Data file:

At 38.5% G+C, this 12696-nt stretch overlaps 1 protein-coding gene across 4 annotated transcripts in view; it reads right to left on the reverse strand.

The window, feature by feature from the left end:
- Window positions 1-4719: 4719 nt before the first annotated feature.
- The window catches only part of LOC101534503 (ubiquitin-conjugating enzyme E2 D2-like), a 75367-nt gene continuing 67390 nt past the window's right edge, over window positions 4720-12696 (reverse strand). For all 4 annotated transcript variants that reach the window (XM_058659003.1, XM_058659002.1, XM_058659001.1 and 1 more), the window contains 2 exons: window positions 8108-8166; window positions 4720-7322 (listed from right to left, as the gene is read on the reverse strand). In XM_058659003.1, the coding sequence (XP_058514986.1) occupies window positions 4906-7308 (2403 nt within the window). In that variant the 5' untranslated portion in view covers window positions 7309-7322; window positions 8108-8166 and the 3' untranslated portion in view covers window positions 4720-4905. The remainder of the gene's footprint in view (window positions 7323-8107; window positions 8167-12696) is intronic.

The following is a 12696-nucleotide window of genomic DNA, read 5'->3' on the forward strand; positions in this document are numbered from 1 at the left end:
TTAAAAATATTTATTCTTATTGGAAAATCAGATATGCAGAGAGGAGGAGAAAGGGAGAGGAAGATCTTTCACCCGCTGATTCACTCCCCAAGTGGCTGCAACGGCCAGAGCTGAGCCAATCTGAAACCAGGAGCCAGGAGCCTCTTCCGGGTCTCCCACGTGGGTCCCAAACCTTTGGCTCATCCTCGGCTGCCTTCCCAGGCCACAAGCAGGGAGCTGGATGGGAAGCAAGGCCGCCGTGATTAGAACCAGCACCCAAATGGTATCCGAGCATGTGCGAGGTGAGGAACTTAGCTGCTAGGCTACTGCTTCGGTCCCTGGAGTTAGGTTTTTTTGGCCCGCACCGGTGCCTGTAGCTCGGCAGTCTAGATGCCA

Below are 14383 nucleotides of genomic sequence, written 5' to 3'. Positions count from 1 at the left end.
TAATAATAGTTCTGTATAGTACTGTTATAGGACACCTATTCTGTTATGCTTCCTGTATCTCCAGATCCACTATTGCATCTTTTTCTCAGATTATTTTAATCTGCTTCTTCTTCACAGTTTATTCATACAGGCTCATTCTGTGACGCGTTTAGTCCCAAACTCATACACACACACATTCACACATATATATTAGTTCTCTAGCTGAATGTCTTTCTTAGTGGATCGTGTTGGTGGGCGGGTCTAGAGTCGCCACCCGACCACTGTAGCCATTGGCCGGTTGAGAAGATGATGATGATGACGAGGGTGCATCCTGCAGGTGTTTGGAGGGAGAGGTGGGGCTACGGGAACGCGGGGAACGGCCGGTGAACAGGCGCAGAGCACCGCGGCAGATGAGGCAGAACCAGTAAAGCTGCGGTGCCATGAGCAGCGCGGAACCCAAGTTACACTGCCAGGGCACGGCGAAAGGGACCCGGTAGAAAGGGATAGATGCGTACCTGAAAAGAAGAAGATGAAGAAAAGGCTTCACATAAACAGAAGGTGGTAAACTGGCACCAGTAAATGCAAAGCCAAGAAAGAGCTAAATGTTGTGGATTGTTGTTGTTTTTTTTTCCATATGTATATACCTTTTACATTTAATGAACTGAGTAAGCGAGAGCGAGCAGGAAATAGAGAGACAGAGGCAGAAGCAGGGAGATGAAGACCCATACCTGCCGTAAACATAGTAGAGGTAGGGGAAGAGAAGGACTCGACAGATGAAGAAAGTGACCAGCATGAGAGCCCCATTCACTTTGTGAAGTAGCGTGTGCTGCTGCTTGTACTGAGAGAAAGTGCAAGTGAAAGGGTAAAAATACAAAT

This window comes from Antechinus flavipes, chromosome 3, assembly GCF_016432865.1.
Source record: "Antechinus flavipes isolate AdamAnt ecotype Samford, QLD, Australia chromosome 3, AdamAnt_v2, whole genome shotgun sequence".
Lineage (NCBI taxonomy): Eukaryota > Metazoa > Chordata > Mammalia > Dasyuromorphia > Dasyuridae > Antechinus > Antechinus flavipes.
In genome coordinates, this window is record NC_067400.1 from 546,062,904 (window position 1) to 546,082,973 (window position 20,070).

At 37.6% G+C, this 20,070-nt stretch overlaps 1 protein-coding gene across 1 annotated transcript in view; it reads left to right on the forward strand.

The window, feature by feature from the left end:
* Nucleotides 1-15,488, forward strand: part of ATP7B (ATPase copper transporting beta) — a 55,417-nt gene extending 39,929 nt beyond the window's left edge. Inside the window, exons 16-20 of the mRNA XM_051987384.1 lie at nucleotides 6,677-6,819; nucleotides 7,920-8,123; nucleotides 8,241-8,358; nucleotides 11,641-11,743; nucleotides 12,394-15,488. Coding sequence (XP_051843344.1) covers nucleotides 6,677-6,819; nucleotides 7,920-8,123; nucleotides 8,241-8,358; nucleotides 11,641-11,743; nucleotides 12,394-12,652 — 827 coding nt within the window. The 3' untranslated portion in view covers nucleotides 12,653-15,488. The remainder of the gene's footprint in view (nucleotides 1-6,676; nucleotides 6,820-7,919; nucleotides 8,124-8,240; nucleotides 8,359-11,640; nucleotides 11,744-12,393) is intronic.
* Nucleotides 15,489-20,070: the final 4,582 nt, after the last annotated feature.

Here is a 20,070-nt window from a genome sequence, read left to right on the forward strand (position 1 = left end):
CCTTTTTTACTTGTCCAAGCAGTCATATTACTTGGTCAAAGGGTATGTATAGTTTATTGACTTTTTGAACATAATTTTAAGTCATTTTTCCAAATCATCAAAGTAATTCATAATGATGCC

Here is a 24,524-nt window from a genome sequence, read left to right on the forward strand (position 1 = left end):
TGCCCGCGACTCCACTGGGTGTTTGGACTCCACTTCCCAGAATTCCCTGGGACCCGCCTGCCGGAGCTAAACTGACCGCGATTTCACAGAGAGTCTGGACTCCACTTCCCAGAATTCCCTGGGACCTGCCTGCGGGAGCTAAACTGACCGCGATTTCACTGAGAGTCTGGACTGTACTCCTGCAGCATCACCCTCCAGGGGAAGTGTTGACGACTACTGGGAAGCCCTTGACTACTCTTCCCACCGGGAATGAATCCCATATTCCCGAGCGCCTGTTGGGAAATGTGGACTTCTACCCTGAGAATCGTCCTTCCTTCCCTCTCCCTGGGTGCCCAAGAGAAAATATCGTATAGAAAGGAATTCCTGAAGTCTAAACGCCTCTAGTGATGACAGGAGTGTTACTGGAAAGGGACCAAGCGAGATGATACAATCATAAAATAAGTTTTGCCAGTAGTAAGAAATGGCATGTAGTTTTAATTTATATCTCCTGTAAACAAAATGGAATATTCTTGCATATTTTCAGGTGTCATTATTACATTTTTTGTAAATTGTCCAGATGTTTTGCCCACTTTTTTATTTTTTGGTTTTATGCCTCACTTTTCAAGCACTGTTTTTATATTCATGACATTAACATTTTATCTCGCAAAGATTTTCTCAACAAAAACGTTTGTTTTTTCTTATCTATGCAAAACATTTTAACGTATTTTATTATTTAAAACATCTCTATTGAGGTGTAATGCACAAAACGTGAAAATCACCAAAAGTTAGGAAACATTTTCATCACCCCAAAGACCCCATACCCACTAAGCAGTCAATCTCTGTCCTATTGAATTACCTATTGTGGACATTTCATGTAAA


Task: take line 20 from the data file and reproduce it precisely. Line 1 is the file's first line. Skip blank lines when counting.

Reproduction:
TGCCCGCGACTCCACTGGGTGTTTGGACTCCACTTCCCAGAATTCCCTGGGACCCGCCTGCCGGAGCTAAACTGACCGCGATTTCACAGAGAGTCTGGACTCCACTTCCCAGAATTCCCTGGGACCTGCCTGCGGGAGCTAAACTGACCGCGATTTCACTGAGAGTCTGGACTGTACTCCTGCAGCATCACCCTCCAGGGGAAGTGTTGACGACTACTGGGAAGCCCTTGACTACTCTTCCCACCGGGAATGAATCCCATATTCCCGAGCGCCTGTTGGGAAATGTGGACTTCTACCCTGAGAATCGTCCTTCCTTCCCTCTCCCTGGGTGCCCAAGAGAAAATATCGTATAGAAAGGAATTCCTGAAGTCTAAACGCCTCTAGTGATGACAGGAGTGTTACTGGAAAGGGACCAAGCGAGATGATACAATCATAAAATAAGTTTTGCCAGTAGTAAGAAATGGCATGTAGTTTTAATTTATATCTCCTGTAAACAAAATGGAATATTCTTGCATATTTTCAGGTGTCATTATTACATTTTTTGTAAATTGTCCAGATGTTTTGCCCACTTTTTTATTTTTTGGTTTTATGCCTCACTTTTCAAGCACTGTTTTTATATTCATGACATTAACATTTTATCTCGCAAAGATTTTCTCAACAAAAACGTTTGTTTTTTCTTATCTATGCAAAACATTTTAACGTATTTTATTATTTAAAACATCTCTATTGAGGTGTAATGCACAAAACGTGAAAATCACCAAAAGTTAGGAAACATTTTCATCACCCCAAAGACCCCATACCCACTAAGCAGTCAATCTCTGTCCTATTGAATTACCTATTGTGGACATTTCATGTAAA